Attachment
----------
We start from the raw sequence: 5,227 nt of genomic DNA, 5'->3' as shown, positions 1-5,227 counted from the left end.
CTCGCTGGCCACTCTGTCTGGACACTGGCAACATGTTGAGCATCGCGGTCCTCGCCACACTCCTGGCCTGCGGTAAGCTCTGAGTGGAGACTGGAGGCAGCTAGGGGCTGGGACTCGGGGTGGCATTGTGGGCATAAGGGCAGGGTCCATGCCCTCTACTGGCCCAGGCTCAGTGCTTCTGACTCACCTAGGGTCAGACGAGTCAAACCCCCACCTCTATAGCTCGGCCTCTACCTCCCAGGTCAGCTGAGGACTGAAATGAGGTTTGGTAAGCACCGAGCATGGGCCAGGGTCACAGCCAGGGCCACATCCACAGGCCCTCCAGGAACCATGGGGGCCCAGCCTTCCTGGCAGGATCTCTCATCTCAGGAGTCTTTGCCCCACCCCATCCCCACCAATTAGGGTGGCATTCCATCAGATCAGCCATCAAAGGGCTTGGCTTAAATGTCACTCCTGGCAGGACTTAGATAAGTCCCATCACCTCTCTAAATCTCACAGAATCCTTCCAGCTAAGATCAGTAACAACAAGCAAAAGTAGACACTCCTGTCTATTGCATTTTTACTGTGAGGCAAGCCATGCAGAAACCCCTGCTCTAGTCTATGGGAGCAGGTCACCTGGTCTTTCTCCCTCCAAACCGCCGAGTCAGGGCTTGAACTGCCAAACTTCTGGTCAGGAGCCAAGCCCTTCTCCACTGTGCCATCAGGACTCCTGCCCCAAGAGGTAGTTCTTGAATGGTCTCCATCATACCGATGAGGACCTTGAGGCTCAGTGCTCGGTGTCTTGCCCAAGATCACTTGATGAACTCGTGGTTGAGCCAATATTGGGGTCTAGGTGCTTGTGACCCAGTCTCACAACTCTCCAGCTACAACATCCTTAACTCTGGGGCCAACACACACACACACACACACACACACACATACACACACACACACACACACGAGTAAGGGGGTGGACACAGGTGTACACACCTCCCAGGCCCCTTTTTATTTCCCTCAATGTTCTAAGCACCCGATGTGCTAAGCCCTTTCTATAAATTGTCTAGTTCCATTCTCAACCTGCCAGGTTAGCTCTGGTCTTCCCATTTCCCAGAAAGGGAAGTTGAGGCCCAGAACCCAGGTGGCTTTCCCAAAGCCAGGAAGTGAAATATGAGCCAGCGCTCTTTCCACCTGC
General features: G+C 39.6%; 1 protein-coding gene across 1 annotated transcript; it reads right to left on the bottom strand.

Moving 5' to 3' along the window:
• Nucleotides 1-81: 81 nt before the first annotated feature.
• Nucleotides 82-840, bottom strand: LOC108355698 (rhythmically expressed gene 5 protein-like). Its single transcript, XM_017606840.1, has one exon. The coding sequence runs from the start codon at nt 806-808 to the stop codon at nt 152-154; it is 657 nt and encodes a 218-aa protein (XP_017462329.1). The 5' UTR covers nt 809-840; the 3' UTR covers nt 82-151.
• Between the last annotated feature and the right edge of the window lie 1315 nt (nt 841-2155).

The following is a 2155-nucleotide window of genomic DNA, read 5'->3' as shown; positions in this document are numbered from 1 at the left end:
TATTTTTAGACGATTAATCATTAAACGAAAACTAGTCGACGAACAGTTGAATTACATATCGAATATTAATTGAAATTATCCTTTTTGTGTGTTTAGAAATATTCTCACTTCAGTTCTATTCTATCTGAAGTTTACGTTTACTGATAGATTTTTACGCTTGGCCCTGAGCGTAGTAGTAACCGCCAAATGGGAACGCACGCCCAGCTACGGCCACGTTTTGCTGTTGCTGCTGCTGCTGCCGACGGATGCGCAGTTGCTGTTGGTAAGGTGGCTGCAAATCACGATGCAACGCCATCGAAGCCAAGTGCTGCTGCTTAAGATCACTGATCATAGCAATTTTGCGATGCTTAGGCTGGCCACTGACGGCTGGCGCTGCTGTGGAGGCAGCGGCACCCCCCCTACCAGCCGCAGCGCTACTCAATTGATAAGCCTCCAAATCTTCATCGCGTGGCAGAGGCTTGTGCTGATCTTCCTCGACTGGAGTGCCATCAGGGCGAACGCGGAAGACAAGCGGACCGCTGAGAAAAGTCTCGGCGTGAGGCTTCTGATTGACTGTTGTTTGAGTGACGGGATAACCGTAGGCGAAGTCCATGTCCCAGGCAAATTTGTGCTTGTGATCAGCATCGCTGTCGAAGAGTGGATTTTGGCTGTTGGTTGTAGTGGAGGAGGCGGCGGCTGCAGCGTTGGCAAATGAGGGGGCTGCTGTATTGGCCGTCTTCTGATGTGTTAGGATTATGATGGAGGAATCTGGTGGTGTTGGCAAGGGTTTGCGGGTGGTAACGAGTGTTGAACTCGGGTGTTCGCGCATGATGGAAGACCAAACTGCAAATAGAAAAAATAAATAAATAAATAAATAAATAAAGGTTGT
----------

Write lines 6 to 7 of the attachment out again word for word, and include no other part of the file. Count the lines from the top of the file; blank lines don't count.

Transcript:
• Nucleotides 82-840, bottom strand: LOC108355698 (rhythmically expressed gene 5 protein-like). Its single transcript, XM_017606840.1, has one exon. The coding sequence runs from the start codon at nt 806-808 to the stop codon at nt 152-154; it is 657 nt and encodes a 218-aa protein (XP_017462329.1). The 5' UTR covers nt 809-840; the 3' UTR covers nt 82-151.
• Between the last annotated feature and the right edge of the window lie 1315 nt (nt 841-2155).